In a preferred embodiment, the method comprises the expanded sequence of steps shown in FIG. 2. The method requires that the information contained in the fet modeled circuit be provided to the expert system in the form of an input netlist. A netlist provides a list of terminals connected to each net (node) of a circuit.
An outer layer (or shell) of the system may be responsible for validating arguments, validating the existence of files, reading the input netlist into a database and translating it into Prolog terms, and optionally translating the output netlist into an alternately formatted netlist. After the outer layer translates the input netlist into Prolog terms, the inferencing engine is launched. It is the inferencing engine that actually determines which steps of the method will be carried out, and when. As rules are fired by the inferencing engine, facts which assist in the creation of a gate model are asserted into the expert system's database.
The inferencing engine first opens a series of sequential rule groups. The first of these is a rule group which is responsible for recognizing power, ground and clock signals. The signal naming conventions which will be used for power, ground and clock signals are:
______________________________________NEG: *GND, GND, GND*, gnd*, gnd, *gnd, VSS, vssPOS: *VDD, VDD, VDD*, *vdd, vdd, vdd*, *VCC, VCC, VCC*, *vcc, vcc, vcc*, *VGG, VGG, VGG*, *vgg, vgg, vgg*CLK: CK, CK*, ck, ck*, NCK, NCK*, nck, nck*, *CLK, CLK, CLK*, *clk, clk, clk*, *CKH, (CKH), *ckh, (ckh), *CKL, (CKL), *ckl, (ckl)______________________________________ (* represents one or more characters)
This method recognizes these conventions and asserts facts about these signals into the expert system's database 44. However, the conventions may be overridden by properties included in the input netlist (or in a separate file associated with the netlist).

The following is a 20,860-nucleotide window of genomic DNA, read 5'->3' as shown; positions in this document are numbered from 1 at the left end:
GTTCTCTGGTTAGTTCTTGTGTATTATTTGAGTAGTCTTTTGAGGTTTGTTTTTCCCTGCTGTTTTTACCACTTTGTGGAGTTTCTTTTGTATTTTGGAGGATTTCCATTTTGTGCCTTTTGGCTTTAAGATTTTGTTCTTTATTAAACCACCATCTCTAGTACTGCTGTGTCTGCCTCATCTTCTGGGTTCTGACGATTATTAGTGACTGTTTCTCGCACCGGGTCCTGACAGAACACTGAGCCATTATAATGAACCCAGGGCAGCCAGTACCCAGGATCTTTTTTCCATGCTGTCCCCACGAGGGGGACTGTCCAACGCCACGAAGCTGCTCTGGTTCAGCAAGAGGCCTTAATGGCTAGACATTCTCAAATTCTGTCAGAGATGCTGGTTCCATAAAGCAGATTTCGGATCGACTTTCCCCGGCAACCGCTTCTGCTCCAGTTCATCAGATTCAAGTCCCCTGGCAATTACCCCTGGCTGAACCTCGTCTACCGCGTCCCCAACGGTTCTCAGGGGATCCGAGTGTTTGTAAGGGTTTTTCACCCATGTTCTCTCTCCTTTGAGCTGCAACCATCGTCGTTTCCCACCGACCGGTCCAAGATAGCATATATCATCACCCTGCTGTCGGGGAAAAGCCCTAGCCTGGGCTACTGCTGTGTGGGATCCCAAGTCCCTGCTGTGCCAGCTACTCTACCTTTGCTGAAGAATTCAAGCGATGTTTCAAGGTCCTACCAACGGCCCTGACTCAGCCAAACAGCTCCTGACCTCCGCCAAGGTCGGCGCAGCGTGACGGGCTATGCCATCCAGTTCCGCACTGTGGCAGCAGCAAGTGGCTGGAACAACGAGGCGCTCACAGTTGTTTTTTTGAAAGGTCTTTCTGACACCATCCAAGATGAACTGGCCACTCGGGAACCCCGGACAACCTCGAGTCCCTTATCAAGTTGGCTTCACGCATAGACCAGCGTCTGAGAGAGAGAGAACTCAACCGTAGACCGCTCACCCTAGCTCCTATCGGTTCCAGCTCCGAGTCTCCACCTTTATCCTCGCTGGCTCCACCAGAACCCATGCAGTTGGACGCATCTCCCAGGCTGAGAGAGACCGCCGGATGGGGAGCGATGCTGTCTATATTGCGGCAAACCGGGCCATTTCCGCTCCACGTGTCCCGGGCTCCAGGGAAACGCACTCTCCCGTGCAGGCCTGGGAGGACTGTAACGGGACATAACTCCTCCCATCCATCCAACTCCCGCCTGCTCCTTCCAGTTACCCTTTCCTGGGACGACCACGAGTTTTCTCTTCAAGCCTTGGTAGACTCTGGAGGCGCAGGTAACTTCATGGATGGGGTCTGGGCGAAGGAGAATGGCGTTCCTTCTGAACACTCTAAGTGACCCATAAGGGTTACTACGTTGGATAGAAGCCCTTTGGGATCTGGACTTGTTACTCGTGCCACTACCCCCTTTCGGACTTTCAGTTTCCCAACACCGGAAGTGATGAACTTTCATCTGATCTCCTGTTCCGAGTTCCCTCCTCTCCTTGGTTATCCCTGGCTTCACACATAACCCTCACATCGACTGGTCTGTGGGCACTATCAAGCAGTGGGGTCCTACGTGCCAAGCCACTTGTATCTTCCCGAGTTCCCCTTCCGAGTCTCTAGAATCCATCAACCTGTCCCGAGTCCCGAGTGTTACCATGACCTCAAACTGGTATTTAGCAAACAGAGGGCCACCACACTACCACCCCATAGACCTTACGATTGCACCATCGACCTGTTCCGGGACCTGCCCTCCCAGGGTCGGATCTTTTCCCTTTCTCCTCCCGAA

Next, the inference engine sequentially chains to a redundant fet removal rule group. Although not a mandatory step, the process of removing redundant fets greatly simplifies later computation and abstraction steps.
The removal of redundant parallel fets is quite simple. If two or more fets share common source, drain, and gate connections, all but one of them can be removed. See FIG. 4. However, the method goes one step further and removes redundant "fet structures". The removal of redundant "fet structures" is not so simple. Pseudocode implementing heuristics which check fet structures for equivalency (or redundancy) is given below:
______________________________________For each signal, S, in circuitFor each pair of fets, F1, F2, connected to SIF F1 & F2 of same typePut F1 (F2) in tree Tree1 (Tree2)IF redundant-- trees-- from-- fets (F1, F2, Tree1, Tree2)mark tree Tree2 as redundant with Tree1redundant-- trees-- from-- fets (F1, F2, Tree1, Tree2):IF gate signals of F1 & F2 not same return FALSELocate signals on other side of fets: S1, S2IF S1 = S2 return TRUEIF either S1 or S2 is a port return FALSEIF either S1 or S2 power or ground return FALSEIF seen S1 (S2) in Tree1 (Tree2) before return FALSEFor each instance, I1, connected to S1IF I1 in Tree1 or Tree2 return FALSEIF S1 is connected to the gate of I1 return FALSEIF I1 is not a fet return FALSEIF Instance I2, connected to S2, & I2 same type as I1& I2 not in Tree1 nor Tree2 Add I1 (I2) to Tree1 (Tree2) IF NOT redundant-- trees-- from-- fets (I1, I2, Tree1, Tree2) return FALSEELSE return FALSEreturn TRUE______________________________________
For simplification, the above redundant removal process requires 1) that all fet gate signals in a tree of one fet structure be identical to the corresponding fet gate signals in a redundant fet structure, and 2) that a fet structure does not include a feedback loop.
The removal process starts at two fets connected to a common node via their sources and/or drains (see node S in FIG. 5). The connected fets must be of the same type (both n-fet or both p-fet). Furthermore, the gate signals of the connected fets must be identical. Fet structure trees are created for each of the fets connected to the common node. The trees are created by traversing paths through fet source/drain connections until the two trees reconverge at a common node (node T in FIG. 5).